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Button feels at home at McLaren

Jenson Button had some concerns before joining the home team of Lewis Hamilton but now believes he has a realistic chance of defending his Formula One world title in a McLaren.

Button, 30, said in an interview with German Press Agency DPA ahead of Sunday's Chinese Grand Prix that the first three races of the 2010 season have confirmed that he is on equal terms with the 2008 champion and fellow Briton, Hamilton.

"One of the first things I asked for, even before I joined the team, was whether this was Lewis's team," Button told DPA in an E-mail interview, "and the answer was very emphatic: not only is it not Lewis's team, but it's also a team that believes passionately in providing both drivers with equal opportunities, and without favouritism. That was very important to me - and everything I've seen here has led me to believe that that's true." 

Button came to McLaren from Brawn (which is now Mercedes) after winning the 2009 world title. It was his first real switch of team since he left Benetton after the 2002 season for BAR. BAR later became Honda, and Brawn was formed in early 2009 from the ashes of Honda.

Some wondered whether Button would survive at the team which then double world champion Fernando Alonso left after just one frustrating 2007 season, claiming that Hamilton, a long-time protégé of former team boss Ron Dennis, was receiving preferential treatment.

So far Button has the top honours this season with a big win at the Australian GP and finishes further down in the points in the other races to rank fourth with 35 points, just four shy of Ferrari driver Felipe Massa. Hamilton so far has 31 points.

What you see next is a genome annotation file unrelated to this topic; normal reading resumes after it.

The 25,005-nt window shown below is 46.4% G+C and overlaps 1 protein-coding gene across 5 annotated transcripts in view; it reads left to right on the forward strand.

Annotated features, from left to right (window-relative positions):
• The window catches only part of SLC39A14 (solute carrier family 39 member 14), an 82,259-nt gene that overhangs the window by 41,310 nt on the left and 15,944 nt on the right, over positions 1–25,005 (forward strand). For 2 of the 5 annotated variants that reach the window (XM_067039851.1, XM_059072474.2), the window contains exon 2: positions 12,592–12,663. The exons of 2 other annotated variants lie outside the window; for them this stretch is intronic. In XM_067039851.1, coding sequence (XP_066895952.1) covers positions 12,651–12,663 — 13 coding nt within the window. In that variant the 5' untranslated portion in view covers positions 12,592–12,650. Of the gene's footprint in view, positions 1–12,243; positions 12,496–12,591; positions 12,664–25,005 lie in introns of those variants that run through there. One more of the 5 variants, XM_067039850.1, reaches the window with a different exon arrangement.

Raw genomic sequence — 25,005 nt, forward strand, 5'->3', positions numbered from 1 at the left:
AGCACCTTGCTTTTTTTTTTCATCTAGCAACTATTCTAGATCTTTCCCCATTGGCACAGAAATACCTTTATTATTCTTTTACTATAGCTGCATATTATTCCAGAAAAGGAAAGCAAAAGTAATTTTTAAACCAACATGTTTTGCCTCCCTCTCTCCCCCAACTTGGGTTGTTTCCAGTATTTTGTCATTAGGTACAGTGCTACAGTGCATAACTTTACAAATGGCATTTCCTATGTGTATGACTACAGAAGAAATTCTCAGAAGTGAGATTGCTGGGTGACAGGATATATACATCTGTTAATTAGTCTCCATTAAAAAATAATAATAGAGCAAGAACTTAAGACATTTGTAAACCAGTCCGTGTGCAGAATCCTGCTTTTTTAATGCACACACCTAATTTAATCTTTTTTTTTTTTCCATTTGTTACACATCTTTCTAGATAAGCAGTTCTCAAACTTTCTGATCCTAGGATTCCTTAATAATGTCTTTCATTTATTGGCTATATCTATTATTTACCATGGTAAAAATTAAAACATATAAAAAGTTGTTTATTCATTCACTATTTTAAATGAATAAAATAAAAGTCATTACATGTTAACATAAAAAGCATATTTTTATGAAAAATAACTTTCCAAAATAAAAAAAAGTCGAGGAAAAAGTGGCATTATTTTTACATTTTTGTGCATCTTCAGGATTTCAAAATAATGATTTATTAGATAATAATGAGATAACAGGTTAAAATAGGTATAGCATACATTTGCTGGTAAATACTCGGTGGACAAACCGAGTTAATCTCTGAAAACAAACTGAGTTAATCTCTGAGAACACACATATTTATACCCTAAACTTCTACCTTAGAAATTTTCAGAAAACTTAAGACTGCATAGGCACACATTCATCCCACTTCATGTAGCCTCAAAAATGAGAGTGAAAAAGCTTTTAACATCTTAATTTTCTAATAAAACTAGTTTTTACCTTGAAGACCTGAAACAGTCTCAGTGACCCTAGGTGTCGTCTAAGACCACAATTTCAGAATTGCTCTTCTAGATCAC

"In many ways, my victory in Australia made no difference, because I already knew that the team would give me an equal opportunity, and that it wasn't about me fighting to assert myself within the team," Button said, "and I think if you were to ask Lewis if McLaren is 'his' team, he'd give you the same answer as me." 

The Melbourne victory on 28 March, his eighth overall, was nonetheless special.

"It was an extremely important win for me," said Button. "It was very emotional too. It wasn't just the win that was satisfying, it was about the significance of the win, both to my season and to my career as a whole. After spending seven seasons with my previous team, my move to McLaren was all about challenging myself and pushing myself to higher heights, and I think the win in Melbourne was a complete justification of that. I hope it shows that I made a good decision by choosing to join Vodafone McLaren Mercedes." 

Button spoke of his pride at being part of a team that has been in the sport for 40 years and he hopes to make history as the first Briton to win back-to-back titles.

Fourteen world titles have been won by Britons but none of the multiple champions (Jim Clark, Graham Hill and Jackie Stewart) have won the titles in successive years.

"Obviously, I'm looking to retain the title - I'd love to be the first British driver to be able to do that - and the first three races still make that very possible, which is good," he told DPA. "I think any driver from McLaren, Mercedes, Red Bull and Ferrari will have a good chance of winning the championship, but it's still too early to say there's one driver who's the particular favourite. There are a lot of very good teams and drivers fighting it out."

They include former world champion Michael Schumacher, who effectively replaced Button at Mercedes. Button expects him to shine at the top soon despite a slow start in the first three races in which he has been outpaced by young team mate Nico Rosberg.

"I think Michael's doing a very good job. People tend to overlook the fact that he's been out of the cockpit for three years, but his pace has been extremely good. I've got no doubts that Michael will be back at the front very soon," said Button.

Button named consistency a key element as he praised McLaren cars as "phenomenally reliable over the past couple of seasons." Looking ahead at Sunday's race in Shanghai, he still sees room for improvement, though.

"We're still learning about the MP4-25, and I'm still getting myself fully comfortable with the car, but I think we have as good a chance as we had in Australia and Malaysia. I feel pretty confident that we'll be fighting at the front," he said.

By Elmar Dreher and John Bagratuni

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